Sue Stevenson

Active Member
Clinton was a warhawk and Trump is a sociopath and you guys didn't have a chance because your ENTIRE political system is corrupt. But that's okay - everyone will just go on fighting amongst themelves depending on whether the red or the blue is the colour they wear, and being unable to critique their own party because that's not allowed in a climate of political involvement that's so toxic. Divide and conquer tactics.

I, more a socialist than anything but I was seriously gagging at the thought of Clinton being president. But the level of dialogue online before the election was that if you took a stance of criticism against the neoliberalism of the Democrats you must have therefore been a misogynist. It seemed to me that the vast majority of liberal voices online were only interested in the identity politics, shallow end of the pool, and didn't much care for the messy deep yet horridly dry waters of structural politics and systems thinking. Because it's really hard to tweet about that in 140 chars without sending everyone to sleep. Calling people out, however, for misogyny, racism, whatever ...

No one calls everyone out for misanthropy but man, we sure all hate each other's guts these days.

I think Donald Trump fills a vacuum left by the absolute decimation of the left that's happened since the 1980s. The discussions I see online now are much more serious. The leftmhave been kicked in the arse and it ismthe beginning of renewal so that can only be a good thing that comes out of Trumpland.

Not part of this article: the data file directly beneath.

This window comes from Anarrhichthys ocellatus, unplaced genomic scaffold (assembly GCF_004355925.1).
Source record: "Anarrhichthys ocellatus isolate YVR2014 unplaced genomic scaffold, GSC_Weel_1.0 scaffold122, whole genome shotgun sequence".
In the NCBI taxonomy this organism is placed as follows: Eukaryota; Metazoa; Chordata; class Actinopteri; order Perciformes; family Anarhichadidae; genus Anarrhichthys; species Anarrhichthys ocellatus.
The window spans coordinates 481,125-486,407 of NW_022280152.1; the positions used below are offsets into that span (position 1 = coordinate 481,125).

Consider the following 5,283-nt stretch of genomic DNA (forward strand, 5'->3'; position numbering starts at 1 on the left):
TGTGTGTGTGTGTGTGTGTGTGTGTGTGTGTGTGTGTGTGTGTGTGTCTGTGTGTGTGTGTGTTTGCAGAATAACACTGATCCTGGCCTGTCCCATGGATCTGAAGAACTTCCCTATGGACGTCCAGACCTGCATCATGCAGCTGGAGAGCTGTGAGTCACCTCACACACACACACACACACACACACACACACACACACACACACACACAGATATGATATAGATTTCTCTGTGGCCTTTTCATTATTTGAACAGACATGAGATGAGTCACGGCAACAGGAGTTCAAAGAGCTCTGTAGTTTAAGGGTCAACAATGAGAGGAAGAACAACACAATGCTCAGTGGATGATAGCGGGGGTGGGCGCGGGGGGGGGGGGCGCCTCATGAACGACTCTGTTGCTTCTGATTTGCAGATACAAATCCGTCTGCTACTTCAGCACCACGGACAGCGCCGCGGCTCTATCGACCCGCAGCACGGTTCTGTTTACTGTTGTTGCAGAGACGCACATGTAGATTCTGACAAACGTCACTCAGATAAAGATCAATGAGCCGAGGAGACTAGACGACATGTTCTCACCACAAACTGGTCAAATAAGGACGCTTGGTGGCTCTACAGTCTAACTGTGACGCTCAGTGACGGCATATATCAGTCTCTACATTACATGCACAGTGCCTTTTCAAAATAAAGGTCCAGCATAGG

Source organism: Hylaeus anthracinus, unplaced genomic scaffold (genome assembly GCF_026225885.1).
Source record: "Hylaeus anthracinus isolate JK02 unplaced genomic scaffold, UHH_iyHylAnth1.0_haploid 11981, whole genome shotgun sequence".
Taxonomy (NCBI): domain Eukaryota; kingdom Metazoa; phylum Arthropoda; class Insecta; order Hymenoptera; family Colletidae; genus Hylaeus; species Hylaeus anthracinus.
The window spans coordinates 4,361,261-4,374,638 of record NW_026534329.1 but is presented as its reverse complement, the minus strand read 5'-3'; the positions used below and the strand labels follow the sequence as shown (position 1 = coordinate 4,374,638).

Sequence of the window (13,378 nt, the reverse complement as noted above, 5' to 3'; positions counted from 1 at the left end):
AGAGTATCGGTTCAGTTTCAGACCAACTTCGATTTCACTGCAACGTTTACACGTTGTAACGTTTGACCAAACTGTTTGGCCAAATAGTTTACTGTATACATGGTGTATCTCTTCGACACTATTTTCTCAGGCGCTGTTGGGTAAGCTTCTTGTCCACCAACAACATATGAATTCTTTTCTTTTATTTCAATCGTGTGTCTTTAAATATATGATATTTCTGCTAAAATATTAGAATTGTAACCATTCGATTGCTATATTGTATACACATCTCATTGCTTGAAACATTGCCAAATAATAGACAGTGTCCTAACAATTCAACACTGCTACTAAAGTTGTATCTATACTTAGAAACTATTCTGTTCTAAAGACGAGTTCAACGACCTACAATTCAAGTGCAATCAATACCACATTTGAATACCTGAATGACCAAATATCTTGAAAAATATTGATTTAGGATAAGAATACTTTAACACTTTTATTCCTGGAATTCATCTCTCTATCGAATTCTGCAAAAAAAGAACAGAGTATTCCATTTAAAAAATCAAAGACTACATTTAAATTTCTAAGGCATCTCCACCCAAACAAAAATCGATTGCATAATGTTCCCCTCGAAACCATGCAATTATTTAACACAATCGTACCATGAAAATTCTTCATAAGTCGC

Kinda like Ampligen being approved finally would be. But who's to say what disasters could come of deregulating the FDA. Revamping would be better, wouldn't it, rather than smashing to bits?
 

Cort

Founder of Health Rising and Phoenix Rising
Staff member
Well - there's obviously a huge gulf between the left and the right in this country. I think that's the main issue actually. It's a huge loss for America that we don't have two parties that will work together.

I disagree with Trump on most things, and while I am sometimes appalled by his behavior believe that he really wants to do right by America. I think he's the wrong person for the job but I don't doubt his intentions.